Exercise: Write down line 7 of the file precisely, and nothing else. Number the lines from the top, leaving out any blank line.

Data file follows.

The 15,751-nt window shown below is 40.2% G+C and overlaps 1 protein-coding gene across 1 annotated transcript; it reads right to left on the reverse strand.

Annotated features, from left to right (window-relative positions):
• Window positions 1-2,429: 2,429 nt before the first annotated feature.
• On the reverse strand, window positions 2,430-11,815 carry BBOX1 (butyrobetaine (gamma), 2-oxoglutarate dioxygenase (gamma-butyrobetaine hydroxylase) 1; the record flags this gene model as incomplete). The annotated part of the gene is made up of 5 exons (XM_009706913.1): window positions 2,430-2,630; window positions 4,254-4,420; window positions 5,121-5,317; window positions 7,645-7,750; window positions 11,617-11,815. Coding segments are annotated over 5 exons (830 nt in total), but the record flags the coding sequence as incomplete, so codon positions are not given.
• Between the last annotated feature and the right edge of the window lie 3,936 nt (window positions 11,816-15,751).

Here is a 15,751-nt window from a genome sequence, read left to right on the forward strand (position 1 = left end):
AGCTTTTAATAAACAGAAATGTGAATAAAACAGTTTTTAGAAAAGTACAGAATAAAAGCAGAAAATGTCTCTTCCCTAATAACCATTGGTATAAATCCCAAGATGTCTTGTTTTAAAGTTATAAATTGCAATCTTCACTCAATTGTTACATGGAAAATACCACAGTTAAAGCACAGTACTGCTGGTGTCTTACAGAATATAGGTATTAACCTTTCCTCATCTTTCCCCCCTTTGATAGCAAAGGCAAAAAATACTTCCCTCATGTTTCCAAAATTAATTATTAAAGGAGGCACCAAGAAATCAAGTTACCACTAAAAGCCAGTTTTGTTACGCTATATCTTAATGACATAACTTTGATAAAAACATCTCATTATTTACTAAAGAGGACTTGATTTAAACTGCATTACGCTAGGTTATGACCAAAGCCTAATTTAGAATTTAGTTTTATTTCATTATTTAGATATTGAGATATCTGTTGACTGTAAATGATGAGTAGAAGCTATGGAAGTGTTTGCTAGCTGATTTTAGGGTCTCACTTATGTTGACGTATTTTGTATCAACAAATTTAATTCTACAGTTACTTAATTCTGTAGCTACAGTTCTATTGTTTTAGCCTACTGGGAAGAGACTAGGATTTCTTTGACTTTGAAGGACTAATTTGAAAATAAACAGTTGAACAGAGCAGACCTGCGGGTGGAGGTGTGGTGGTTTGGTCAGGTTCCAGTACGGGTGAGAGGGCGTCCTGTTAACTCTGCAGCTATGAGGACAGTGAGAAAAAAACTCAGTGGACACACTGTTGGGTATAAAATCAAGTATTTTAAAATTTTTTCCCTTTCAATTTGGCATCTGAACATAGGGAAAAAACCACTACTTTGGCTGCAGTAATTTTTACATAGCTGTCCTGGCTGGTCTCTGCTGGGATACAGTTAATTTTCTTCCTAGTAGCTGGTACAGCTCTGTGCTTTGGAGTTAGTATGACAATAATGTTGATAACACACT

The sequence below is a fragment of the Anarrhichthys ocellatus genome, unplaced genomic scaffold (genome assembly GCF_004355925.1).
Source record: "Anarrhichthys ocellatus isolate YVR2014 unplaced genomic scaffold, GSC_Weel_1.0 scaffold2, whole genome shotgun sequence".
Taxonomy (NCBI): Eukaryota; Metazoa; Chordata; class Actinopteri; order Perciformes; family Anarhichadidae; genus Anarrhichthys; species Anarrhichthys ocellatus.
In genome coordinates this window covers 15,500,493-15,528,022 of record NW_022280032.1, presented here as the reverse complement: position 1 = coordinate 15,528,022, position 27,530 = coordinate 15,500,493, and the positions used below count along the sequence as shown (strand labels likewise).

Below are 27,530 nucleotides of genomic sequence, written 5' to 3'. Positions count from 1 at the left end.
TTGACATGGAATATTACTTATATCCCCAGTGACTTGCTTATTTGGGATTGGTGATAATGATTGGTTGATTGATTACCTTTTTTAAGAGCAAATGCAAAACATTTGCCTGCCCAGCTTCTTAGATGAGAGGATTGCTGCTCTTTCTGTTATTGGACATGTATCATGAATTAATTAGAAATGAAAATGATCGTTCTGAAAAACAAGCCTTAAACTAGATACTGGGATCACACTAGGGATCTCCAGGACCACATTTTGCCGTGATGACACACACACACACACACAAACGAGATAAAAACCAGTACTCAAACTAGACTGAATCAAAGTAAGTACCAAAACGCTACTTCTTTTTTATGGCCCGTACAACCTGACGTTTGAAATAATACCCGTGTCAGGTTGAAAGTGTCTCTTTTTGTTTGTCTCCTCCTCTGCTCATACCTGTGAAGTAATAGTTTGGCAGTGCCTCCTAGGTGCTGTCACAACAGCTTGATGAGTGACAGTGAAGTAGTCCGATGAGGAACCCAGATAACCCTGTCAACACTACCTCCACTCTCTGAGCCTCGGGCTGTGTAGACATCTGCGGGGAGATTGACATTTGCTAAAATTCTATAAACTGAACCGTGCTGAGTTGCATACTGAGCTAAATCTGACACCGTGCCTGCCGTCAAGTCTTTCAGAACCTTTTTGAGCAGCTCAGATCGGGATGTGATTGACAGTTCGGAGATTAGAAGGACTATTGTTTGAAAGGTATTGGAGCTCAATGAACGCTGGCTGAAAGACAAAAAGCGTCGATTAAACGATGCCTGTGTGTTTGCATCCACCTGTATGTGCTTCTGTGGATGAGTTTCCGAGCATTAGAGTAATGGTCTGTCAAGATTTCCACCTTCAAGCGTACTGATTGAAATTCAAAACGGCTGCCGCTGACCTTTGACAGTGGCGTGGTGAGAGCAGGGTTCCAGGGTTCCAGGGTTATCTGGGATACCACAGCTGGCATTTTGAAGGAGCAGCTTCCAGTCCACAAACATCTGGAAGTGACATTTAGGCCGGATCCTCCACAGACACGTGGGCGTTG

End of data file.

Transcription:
AGCTTTTAATAAACAGAAATGTGAATAAAACAGTTTTTAGAAAAGTACAGAATAAAAGCAGAAAATGTCTCTTCCCTAATAACCATTGGTATAAATCCCAAGATGTCTTGTTTTAAAGTTATAAATTGCAATCTTCACTCAATTGTTACATGGAAAATACCACAGTTAAAGCACAGTACTGCTGGTGTCTTACAGAATATAGGTATTAACCTTTCCTCATCTTTCCCCCCTTTGATAGCAAAGGCAAAAAATACTTCCCTCATGTTTCCAAAATTAATTATTAAAGGAGGCACCAAGAAATCAAGTTACCACTAAAAGCCAGTTTTGTTACGCTATATCTTAATGACATAACTTTGATAAAAACATCTCATTATTTACTAAAGAGGACTTGATTTAAACTGCATTACGCTAGGTTATGACCAAAGCCTAATTTAGAATTTAGTTTTATTTCATTATTTAGATATTGAGATATCTGTTGACTGTAAATGATGAGTAGAAGCTATGGAAGTGTTTGCTAGCTGATTTTAGGGTCTCACTTATGTTGACGTATTTTGTATCAACAAATTTAATTCTACAGTTACTTAATTCTGTAGCTACAGTTCTATTGTTTTAGCCTACTGGGAAGAGACTAGGATTTCTTTGACTTTGAAGGACTAATTTGAAAATAAACAGTTGAACAGAGCAGACCTGCGGGTGGAGGTGTGGTGGTTTGGTCAGGTTCCAGTACGGGTGAGAGGGCGTCCTGTTAACTCTGCAGCTATGAGGACAGTGAGAAAAAAACTCAGTGGACACACTGTTGGGTATAAAATCAAGTATTTTAAAATTTTTTCCCTTTCAATTTGGCATCTGAACATAGGGAAAAAACCACTACTTTGGCTGCAGTAATTTTTACATAGCTGTCCTGGCTGGTCTCTGCTGGGATACAGTTAATTTTCTTCCTAGTAGCTGGTACAGCTCTGTGCTTTGGAGTTAGTATGACAATAATGTTGATAACACACT